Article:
Consumer: “Who is a consumer” is defined under Sec. 2 (7) of the Act. A consumer is defined as a person who buys any good or avails a service for a consideration. It does not include a person who obtains a good for resale or a good or service for commercial purpose. It covers transactions through all modes including offline and online through electronic means, teleshopping, multi-level marketing or direct selling. It does not include anyone obtaining goods or availing services without consideration.


Rights of consumers: The rights which are listed under Sec. 2 (9) include:


  1. the right to be protected against the marketing of goods, products or services which are hazardous to life and property;
  2. the right to be informed about the quality, quantity, potency, purity, standard and price of goods, products or services, as the case may be, so as to protect the consumer against unfair trade practices;
  3. the right to be assured, wherever possible, access to a variety of goods, products or services at competitive prices;
  4. the right to be heard and to be assured that consumer’s interests will receive due consideration at appropriate fora;
  5. the right to seek redressal against unfair trade practice or restrictive trade practices or unscrupulous exploitation of consumers; and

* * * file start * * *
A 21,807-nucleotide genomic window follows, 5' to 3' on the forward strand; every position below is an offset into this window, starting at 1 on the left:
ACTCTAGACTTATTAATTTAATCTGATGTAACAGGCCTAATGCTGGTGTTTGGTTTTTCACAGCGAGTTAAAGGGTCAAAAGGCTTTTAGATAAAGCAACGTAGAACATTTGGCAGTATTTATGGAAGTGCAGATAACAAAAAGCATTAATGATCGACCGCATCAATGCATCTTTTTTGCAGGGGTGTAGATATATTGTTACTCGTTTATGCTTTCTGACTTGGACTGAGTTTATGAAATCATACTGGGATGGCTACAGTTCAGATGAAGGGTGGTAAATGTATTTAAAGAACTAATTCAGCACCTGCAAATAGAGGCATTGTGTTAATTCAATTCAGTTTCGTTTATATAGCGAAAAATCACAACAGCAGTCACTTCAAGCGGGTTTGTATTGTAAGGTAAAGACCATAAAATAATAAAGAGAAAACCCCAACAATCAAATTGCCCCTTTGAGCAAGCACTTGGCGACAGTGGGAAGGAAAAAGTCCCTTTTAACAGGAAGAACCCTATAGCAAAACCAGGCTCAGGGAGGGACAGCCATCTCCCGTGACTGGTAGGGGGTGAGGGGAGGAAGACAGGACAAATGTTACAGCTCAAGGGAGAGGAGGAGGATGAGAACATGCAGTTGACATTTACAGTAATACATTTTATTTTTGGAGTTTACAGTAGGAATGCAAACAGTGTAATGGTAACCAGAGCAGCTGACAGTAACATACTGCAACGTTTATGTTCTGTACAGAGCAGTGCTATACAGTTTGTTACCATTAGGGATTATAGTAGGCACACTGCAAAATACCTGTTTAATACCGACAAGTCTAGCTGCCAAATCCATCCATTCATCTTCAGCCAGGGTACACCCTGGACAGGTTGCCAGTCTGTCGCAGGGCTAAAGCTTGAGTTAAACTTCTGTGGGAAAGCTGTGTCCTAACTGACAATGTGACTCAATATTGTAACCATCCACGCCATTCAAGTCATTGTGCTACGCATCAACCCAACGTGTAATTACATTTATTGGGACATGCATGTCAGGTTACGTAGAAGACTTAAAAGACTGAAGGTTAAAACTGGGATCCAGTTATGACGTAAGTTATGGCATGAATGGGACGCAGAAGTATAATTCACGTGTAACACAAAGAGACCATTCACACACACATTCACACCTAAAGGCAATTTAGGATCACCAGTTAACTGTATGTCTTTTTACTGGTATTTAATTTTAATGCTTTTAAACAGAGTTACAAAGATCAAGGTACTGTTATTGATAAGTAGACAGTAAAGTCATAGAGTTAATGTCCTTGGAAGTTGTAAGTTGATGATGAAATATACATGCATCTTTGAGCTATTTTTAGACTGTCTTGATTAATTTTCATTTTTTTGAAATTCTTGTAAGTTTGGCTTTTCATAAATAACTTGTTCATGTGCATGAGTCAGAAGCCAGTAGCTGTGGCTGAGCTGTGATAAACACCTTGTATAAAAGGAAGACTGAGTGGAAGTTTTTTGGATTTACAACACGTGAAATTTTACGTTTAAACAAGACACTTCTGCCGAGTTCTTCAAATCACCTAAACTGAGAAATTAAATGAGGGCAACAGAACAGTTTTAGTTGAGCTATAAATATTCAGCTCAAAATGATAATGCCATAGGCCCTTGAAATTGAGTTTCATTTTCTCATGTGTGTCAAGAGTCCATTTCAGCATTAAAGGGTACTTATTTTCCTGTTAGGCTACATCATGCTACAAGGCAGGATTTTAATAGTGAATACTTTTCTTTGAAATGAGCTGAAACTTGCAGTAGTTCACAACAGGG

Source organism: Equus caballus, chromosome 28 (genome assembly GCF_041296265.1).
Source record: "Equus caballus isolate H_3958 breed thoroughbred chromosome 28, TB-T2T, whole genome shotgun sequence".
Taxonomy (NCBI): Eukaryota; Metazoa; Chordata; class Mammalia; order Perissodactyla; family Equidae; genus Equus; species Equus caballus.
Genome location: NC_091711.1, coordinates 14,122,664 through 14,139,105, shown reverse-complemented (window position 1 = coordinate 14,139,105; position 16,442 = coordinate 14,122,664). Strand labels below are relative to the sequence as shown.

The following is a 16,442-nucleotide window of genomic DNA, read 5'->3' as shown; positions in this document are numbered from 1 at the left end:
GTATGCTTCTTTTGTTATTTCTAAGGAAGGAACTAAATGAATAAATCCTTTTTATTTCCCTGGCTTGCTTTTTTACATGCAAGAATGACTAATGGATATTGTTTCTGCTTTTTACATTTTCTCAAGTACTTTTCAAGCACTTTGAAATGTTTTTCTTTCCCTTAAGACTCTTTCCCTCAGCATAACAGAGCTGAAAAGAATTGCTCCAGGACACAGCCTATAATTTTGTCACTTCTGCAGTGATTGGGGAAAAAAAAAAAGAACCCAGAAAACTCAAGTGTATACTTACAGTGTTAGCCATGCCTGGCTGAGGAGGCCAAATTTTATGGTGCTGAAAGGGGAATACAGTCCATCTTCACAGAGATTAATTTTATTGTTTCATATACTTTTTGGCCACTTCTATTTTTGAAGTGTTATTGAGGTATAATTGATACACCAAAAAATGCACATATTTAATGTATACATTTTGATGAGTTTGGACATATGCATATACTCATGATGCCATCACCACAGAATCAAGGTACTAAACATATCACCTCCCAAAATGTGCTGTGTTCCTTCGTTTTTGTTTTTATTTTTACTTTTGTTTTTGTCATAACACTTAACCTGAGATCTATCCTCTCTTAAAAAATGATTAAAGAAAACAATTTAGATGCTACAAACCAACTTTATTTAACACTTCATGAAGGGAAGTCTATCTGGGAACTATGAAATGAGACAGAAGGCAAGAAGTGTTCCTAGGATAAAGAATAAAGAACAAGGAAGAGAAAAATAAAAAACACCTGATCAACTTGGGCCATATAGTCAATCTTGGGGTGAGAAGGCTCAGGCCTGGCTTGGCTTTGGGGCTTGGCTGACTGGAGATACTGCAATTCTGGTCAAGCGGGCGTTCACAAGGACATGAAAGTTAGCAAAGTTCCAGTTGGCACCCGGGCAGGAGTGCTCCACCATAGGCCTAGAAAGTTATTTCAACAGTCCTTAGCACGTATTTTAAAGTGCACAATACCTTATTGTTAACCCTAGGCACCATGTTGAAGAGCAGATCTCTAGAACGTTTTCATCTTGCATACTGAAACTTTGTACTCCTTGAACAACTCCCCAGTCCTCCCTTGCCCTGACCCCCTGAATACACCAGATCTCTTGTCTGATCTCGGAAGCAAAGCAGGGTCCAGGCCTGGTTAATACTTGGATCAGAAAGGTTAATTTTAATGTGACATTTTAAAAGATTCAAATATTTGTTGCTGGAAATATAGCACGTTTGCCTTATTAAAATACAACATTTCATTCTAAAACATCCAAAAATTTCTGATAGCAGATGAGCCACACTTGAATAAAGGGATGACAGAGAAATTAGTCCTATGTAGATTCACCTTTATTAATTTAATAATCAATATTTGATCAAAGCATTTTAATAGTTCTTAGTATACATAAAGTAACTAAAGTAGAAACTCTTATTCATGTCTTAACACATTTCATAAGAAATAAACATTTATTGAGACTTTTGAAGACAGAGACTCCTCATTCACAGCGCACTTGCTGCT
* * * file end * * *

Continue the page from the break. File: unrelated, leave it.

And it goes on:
6. the right to consumer awareness


Central Consumer Protection Authority: The Act provides for the establishment of an executive agency known as the Central Consumer Protection Authority (CCPA) to promote, protect and enforce the rights of consumers; make interventions when necessary to prevent harm to consumer arising from unfair trade practices and to initiate class action including enforcing recall, refund and return of products, etc. This fills an institutional gap in the regulatory regime.


Penalties for Misleading Advertisement: Provision is made for imposing penalties on a manufacturer or service provider who causes a false or misleading advertisement to be made which is prejudicial to the interest of consumers. An endorser of misleading advertisement also can be punished.


Consumer Disputes Redressal Commission: The Act provides for several provisions to simplify the consumer dispute adjudication process. The pecuniary jurisdiction for such redressal commissions have been enhanced in comparison with the 1986 Act. The Act provides for establishment of consumer mediation cell as an Alternate Dispute Resolution Mechanism. Consumer Mediation Cell will be attached to the Redressal Commission at the District, State and at the National level.


Product Liability: This is a major and significant inclusion in the Act. It codifies the principle of product liability with respect to sale or supply of defective products or delivery of defective services to consumers. It specifies liability of product manufacturer, liability of product service provider, liability of product sellers, exceptions to product liability action. The chapter, dealing with product liability, shall apply to every claim for compensation under a product liability action by a complainant for any harm caused by a defective product manufactured by a product manufacturer or serviced by a product service provider or sold by a product seller. This also specifies the situations in which exceptions to product liability action apply.


Definitions of Product liability and Product liability action are given below: